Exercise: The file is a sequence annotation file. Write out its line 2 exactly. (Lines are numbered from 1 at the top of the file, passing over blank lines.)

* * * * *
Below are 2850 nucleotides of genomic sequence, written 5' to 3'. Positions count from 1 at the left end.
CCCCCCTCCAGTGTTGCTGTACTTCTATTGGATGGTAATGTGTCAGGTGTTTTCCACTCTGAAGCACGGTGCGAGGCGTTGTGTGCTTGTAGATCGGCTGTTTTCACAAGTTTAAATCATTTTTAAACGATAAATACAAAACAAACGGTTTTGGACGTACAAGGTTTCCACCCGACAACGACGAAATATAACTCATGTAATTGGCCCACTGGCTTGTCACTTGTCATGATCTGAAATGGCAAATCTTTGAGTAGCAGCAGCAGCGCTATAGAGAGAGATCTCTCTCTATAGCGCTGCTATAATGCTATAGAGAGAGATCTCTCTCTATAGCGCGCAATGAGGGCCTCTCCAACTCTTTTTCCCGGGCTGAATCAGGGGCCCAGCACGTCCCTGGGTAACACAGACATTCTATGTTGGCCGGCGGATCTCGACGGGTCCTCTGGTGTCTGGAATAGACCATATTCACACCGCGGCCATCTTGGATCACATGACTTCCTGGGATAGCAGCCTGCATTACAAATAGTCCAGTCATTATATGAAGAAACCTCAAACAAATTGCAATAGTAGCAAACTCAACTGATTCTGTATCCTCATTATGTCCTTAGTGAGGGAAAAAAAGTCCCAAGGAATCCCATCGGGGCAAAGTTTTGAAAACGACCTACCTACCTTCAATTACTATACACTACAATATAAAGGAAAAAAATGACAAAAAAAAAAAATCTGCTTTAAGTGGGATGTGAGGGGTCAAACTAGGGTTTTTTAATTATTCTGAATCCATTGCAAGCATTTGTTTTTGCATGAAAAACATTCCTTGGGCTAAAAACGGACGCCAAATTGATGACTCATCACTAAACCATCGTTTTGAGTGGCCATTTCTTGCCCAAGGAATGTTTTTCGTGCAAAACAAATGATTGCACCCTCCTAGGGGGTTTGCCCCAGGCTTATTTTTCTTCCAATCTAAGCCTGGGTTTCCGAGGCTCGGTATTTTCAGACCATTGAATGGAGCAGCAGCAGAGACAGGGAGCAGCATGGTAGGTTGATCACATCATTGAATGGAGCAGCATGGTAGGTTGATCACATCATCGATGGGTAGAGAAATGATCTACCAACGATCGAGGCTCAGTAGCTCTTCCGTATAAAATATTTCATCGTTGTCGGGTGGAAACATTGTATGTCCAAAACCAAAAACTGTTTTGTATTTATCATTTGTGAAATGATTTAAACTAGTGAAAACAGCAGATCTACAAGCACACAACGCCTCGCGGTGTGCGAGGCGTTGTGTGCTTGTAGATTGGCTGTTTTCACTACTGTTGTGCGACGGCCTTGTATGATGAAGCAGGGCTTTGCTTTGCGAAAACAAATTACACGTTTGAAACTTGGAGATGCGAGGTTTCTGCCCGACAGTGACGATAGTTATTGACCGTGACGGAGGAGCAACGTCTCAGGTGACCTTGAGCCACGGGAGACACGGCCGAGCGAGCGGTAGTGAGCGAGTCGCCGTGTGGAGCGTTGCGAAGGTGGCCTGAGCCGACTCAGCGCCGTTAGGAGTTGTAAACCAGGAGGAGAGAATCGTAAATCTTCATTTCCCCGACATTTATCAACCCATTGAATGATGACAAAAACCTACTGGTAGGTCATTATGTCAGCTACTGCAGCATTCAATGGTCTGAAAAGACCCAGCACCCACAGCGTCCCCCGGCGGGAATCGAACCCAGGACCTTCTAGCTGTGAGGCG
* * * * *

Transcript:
CCCCCCTCCAGTGTTGCTGTACTTCTATTGGATGGTAATGTGTCAGGTGTTTTCCACTCTGAAGCACGGTGCGAGGCGTTGTGTGCTTGTAGATCGGCTGTTTTCACAAGTTTAAATCATTTTTAAACGATAAATACAAAACAAACGGTTTTGGACGTACAAGGTTTCCACCCGACAACGACGAAATATAACTCATGTAATTGGCCCACTGGCTTGTCACTTGTCATGATCTGAAATGGCAAATCTTTGAGTAGCAGCAGCAGCGCTATAGAGAGAGATCTCTCTCTATAGCGCTGCTATAATGCTATAGAGAGAGATCTCTCTCTATAGCGCGCAATGAGGGCCTCTCCAACTCTTTTTCCCGGGCTGAATCAGGGGCCCAGCACGTCCCTGGGTAACACAGACATTCTATGTTGGCCGGCGGATCTCGACGGGTCCTCTGGTGTCTGGAATAGACCATATTCACACCGCGGCCATCTTGGATCACATGACTTCCTGGGATAGCAGCCTGCATTACAAATAGTCCAGTCATTATATGAAGAAACCTCAAACAAATTGCAATAGTAGCAAACTCAACTGATTCTGTATCCTCATTATGTCCTTAGTGAGGGAAAAAAAGTCCCAAGGAATCCCATCGGGGCAAAGTTTTGAAAACGACCTACCTACCTTCAATTACTATACACTACAATATAAAGGAAAAAAATGACAAAAAAAAAAAATCTGCTTTAAGTGGGATGTGAGGGGTCAAACTAGGGTTTTTTAATTATTCTGAATCCATTGCAAGCATTTGTTTTTGCATGAAAAACATTCCTTGGGCTAAAAACGGACGCCAAATTGATGACTCATCACTAAACCATCGTTTTGAGTGGCCATTTCTTGCCCAAGGAATGTTTTTCGTGCAAAACAAATGATTGCACCCTCCTAGGGGGTTTGCCCCAGGCTTATTTTTCTTCCAATCTAAGCCTGGGTTTCCGAGGCTCGGTATTTTCAGACCATTGAATGGAGCAGCAGCAGAGACAGGGAGCAGCATGGTAGGTTGATCACATCATTGAATGGAGCAGCATGGTAGGTTGATCACATCATCGATGGGTAGAGAAATGATCTACCAACGATCGAGGCTCAGTAGCTCTTCCGTATAAAATATTTCATCGTTGTCGGGTGGAAACATTGTATGTCCAAAACCAAAAACTGTTTTGTATTTATCATTTGTGAAATGATTTAAACTAGTGAAAACAGCAGATCTACAAGCACACAACGCCTCGCGGTGTGCGAGGCGTTGTGTGCTTGTAGATTGGCTGTTTTCACTACTGTTGTGCGACGGCCTTGTATGATGAAGCAGGGCTTTGCTTTGCGAAAACAAATTACACGTTTGAAACTTGGAGATGCGAGGTTTCTGCCCGACAGTGACGATAGTTATTGACCGTGACGGAGGAGCAACGTCTCAGGTGACCTTGAGCCACGGGAGACACGGCCGAGCGAGCGGTAGTGAGCGAGTCGCCGTGTGGAGCGTTGCGAAGGTGGCCTGAGCCGACTCAGCGCCGTTAGGAGTTGTAAACCAGGAGGAGAGAATCGTAAATCTTCATTTCCCCGACATTTATCAACCCATTGAATGATGACAAAAACCTACTGGTAGGTCATTATGTCAGCTACTGCAGCATTCAATGGTCTGAAAAGACCCAGCACCCACAGCGTCCCCCGGCGGGAATCGAACCCAGGACCTTCTAGCTGTGAGGCG